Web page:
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What does it mean to be a black, woman-owned business?: A Word from Our Founder

Blush + Whisk Owner sitting on chair smiling at camera

"What does it mean to you to be a black, woman-owned business?"

This was a question posed to me in a recent interview and I got to sit and ponder on my response.

For me, being a black-owned, woman-owned, independently funded business means a great deal. A lot of times when I'm in a room of successful business owners, the people I'm surrounded by don't look a lot like me. They are usually men and they are usually not black.

I recently heard a statistic that of the 30% of businesses in the United States that are owned by women, only 2% will hit the six figure revenue mark.

This floored me.

If you ask me, women are capable of anything.

And as a minority, we are so resilient as a body. We have learned to be because of the barriers put in front of us that we strive to overcome on a daily basis. Generation after generation.

So why then, does it feel like there aren't more of us in this scene?

I think it's because we face a unique challenge that other business owners don't. Speaking from experience, I didn't have the privilege of inheriting a successful business started from my uncle or my parents. I didn't get to follow the foot steps of a sibling who was paving the way in the food industry. I didn't have a "leg up". Instead, I came into this journey with a fear of failing and a scarcity mindset that actually proved to be just another obstacle I would have to work on in order to grow.

For decades, being black has felt like another hurdle to climb.

For me now, being a business owner is not just for myself. It's so that my African-American kids can see what we are capable of. So that they can have access to opportunities that I only dreamt of at their age. So that I can be a familiar and friendly face to my sisters in "the room". So that I can help lift someone up who set out to accomplish the same bold goals that I set for myself.

I promise that I don't carry this title lightly. As important as it is for myself to succeed in my business, I feel it's important for every dreamer who may be watching.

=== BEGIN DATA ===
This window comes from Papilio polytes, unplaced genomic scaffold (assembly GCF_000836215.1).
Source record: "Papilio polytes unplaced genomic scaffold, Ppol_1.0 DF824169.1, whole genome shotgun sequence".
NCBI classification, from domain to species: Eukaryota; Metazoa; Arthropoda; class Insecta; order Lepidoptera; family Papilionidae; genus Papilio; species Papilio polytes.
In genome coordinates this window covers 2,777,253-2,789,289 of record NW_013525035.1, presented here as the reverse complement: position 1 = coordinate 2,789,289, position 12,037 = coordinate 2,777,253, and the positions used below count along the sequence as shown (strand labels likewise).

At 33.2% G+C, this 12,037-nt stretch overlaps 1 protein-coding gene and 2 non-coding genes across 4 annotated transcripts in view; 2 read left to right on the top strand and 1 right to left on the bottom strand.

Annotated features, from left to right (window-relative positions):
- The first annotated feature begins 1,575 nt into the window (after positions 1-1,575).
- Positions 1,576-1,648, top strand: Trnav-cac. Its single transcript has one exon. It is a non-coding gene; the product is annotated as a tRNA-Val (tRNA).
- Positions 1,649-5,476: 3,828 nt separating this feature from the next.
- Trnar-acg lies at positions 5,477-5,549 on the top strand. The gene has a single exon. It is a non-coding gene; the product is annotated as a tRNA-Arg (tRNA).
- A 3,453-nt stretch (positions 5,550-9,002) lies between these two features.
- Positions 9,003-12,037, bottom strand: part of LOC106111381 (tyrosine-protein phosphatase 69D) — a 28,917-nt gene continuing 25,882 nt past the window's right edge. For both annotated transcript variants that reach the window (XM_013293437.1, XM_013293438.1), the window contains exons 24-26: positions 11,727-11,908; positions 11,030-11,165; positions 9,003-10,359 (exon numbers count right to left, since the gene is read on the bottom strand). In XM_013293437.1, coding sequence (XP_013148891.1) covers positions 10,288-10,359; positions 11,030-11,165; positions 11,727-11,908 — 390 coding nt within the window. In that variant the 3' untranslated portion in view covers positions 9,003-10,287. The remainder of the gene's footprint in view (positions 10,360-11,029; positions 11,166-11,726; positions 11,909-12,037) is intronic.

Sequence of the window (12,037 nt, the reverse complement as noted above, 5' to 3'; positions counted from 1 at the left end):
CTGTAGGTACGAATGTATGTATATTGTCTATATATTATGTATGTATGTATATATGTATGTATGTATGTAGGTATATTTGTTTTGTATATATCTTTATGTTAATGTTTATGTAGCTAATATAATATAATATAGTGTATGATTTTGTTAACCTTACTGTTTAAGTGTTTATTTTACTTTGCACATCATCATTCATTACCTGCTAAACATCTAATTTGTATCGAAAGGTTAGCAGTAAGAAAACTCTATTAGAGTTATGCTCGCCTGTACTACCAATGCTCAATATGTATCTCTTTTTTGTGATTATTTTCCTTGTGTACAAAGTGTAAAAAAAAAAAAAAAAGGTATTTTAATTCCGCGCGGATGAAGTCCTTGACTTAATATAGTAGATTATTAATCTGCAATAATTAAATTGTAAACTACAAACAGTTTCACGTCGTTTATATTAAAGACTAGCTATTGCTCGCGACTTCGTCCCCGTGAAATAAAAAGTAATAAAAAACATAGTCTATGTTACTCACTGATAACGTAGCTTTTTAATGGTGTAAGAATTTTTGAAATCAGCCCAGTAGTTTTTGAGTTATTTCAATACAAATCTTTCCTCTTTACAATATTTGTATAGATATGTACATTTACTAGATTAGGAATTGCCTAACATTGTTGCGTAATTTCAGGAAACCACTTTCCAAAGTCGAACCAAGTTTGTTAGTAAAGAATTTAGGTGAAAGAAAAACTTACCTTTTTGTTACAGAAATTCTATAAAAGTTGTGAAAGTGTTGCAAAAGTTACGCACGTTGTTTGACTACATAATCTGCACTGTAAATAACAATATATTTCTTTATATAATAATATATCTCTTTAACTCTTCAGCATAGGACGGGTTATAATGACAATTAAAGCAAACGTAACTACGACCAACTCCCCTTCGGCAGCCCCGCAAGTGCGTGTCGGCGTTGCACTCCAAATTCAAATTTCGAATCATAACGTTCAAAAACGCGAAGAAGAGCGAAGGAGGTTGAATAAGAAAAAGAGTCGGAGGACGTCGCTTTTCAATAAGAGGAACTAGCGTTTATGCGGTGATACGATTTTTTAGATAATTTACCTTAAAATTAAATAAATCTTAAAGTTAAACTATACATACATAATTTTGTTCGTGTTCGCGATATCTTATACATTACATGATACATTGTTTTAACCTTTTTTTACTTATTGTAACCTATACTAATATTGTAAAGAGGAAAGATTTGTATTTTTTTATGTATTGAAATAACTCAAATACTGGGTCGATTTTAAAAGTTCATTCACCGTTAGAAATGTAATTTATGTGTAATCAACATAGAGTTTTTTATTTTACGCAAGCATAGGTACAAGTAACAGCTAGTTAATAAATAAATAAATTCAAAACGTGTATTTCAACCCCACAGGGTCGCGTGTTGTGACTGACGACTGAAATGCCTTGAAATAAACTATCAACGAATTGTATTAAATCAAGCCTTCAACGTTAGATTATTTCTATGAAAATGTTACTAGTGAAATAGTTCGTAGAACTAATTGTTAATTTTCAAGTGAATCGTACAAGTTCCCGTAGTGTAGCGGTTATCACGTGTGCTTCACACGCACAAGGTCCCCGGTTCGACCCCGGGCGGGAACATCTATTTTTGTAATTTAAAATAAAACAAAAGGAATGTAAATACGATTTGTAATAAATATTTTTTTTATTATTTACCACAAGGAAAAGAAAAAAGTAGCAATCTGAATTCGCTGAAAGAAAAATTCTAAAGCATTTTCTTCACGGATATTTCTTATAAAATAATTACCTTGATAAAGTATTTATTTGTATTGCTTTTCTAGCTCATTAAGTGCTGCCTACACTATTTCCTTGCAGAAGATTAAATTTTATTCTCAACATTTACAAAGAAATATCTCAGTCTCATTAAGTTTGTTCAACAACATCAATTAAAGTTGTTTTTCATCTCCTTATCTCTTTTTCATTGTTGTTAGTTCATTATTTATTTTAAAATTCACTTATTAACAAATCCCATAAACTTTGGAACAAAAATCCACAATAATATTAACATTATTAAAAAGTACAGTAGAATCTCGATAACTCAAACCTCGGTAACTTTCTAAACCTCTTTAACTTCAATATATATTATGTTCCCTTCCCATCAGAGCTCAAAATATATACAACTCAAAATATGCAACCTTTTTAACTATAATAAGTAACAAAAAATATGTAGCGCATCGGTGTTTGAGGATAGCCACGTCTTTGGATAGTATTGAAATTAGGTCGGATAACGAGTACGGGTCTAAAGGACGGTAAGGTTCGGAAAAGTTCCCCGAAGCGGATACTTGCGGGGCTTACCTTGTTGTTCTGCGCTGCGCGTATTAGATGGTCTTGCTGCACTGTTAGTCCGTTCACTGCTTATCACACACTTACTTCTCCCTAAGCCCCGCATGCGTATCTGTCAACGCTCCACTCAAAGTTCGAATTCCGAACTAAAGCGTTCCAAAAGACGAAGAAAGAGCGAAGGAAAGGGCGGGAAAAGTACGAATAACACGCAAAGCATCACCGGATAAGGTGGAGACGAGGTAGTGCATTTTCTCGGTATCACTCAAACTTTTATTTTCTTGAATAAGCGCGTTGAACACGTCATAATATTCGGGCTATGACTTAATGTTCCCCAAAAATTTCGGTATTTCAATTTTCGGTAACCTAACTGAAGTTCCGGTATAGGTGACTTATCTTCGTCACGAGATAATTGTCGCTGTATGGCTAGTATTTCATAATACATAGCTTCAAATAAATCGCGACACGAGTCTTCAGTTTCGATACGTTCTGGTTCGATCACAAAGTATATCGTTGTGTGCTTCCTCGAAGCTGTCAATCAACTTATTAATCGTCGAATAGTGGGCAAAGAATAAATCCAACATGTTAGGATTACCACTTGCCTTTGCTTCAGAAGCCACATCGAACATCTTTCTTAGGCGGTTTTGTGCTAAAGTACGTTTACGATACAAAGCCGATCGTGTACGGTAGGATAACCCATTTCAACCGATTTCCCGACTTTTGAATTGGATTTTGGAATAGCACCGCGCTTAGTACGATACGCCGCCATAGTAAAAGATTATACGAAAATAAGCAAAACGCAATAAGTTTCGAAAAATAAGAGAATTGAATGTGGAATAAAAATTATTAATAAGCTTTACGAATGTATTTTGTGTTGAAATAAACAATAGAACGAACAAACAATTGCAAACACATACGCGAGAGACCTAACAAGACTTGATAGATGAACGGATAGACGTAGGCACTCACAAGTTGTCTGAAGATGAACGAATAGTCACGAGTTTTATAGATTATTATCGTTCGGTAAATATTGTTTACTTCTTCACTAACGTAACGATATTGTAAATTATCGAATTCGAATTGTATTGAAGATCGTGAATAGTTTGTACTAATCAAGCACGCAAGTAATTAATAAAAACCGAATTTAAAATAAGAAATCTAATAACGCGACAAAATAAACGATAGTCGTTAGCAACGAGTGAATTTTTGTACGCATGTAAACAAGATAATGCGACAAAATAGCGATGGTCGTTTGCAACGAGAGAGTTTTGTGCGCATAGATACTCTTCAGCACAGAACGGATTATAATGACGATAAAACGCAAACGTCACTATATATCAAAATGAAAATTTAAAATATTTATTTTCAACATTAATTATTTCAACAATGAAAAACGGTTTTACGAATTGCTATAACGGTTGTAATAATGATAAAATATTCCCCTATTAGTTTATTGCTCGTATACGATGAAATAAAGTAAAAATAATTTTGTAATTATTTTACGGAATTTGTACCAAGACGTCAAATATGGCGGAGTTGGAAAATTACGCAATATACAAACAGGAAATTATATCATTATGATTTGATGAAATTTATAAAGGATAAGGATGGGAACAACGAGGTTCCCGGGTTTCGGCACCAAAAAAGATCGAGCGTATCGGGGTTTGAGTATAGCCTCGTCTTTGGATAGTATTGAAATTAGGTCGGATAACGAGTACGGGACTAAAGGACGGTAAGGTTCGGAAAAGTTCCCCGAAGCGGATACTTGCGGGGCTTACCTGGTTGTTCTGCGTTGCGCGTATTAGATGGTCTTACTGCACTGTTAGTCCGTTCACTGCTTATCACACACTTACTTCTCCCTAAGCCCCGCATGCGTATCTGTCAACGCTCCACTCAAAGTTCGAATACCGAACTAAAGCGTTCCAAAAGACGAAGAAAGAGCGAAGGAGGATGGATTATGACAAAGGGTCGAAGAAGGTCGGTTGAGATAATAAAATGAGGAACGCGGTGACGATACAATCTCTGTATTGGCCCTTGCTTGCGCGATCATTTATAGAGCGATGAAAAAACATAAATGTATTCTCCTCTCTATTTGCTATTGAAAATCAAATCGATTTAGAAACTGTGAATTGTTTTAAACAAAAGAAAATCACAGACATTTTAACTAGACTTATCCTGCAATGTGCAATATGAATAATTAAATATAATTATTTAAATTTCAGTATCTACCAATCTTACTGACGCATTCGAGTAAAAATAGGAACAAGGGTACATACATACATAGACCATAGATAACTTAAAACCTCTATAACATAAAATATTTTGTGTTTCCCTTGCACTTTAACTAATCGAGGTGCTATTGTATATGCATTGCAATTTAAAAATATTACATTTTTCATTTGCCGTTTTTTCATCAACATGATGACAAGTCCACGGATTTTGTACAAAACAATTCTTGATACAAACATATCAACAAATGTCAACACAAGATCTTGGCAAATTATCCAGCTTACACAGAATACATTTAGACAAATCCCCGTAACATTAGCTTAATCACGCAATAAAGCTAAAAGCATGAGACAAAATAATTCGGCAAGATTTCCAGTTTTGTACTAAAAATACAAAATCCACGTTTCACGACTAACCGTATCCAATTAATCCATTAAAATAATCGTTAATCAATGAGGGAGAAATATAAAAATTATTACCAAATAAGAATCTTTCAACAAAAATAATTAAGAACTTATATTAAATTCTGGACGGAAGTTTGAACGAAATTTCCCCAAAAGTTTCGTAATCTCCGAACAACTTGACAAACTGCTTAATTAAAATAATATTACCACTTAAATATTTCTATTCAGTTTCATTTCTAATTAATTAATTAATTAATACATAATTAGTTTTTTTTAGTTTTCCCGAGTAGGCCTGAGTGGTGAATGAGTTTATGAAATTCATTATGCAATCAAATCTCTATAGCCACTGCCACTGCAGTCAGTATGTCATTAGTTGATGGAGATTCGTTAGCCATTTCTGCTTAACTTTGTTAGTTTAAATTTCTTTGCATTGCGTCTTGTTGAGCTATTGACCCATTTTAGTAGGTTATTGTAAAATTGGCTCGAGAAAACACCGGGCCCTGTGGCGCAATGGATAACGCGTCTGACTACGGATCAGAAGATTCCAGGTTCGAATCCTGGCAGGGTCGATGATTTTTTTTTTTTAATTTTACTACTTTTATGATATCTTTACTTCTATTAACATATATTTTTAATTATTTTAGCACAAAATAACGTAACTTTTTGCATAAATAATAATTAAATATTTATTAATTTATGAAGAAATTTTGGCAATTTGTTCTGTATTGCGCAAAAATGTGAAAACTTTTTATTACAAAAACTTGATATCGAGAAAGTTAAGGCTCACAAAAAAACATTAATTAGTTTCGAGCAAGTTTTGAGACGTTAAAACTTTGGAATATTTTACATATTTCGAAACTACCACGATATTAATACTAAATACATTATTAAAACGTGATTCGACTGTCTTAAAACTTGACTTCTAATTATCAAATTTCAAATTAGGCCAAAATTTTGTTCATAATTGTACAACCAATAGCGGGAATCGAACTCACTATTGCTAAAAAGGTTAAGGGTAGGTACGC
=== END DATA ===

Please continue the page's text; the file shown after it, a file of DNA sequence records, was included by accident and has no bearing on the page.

I am proud to be on this journey and I thank you all for being a part of it with me.


In honor of the celebration of black history month, please support these local businesses that continue to pave the way. Not just in February, but every month.

Abi Lounge | Richardson

Black Coffee | Fort Worth

Daiquiri Shoppe | Grand Prairie and Carrollton

Frenchie Baule | Available online

Soirée Coffee Bar | Trinity Groves (Pictured)

Sweet Beat Vodka | Online or in liquor stores

Odom’s Bar-B-Que | West Dallas

Off The Bone Barbeque | Cedars (Pictured)

Records Barbecue | Cedar Crest

Smoke-a-holics BBQ | Fort Worth

Smokey John’s BBQ | Medical District

Two Podners | Fair Park

 BurgerIM | Downtown West End

Blackjack Pizza | South Dallas

Slutty Vegan | Deep Ellum (Pictured)

 Cafe 214 | Addison

Caribbean Cabana | Farmers Market

Doc's Street Grill | Roanoke, State Fair, pop-ups

Elaine’s Jamaican Kitchen | South Dallas (Pictured)

JS International Grill | Addison & DeSoto

Rocio's Handmade Tamales | Farmers Market

The Island Spot | Carrollton & Oak Cliff

Bankem Printing | Arlington

Bold Babes Co | online resource for millennial women

Dallas Truth, Racial Healing & Transformation | Community workshops and lectures

Ecarra | Rideshare app

Estrong Marketing | Marketing

Estrong Video | Video production

G3 Printing | West Dallas

Genie of Dallas | mobile window cleaning

Giza Printing | Deep Ellum

Grabbacart | Grocery delivery | Plano

Lilac Tattoo Studio (pictured) | Belmont Park

Mint Cares | Family mentor resource

Nickson Living | Apartment furnishing

One & Done Tactics | North Dallas

Smith Family Dentistry | North Dallas

Tremendous Heights | Garage Door Repair and Junk Removal

Queendom Arts | Event Production | Dallas

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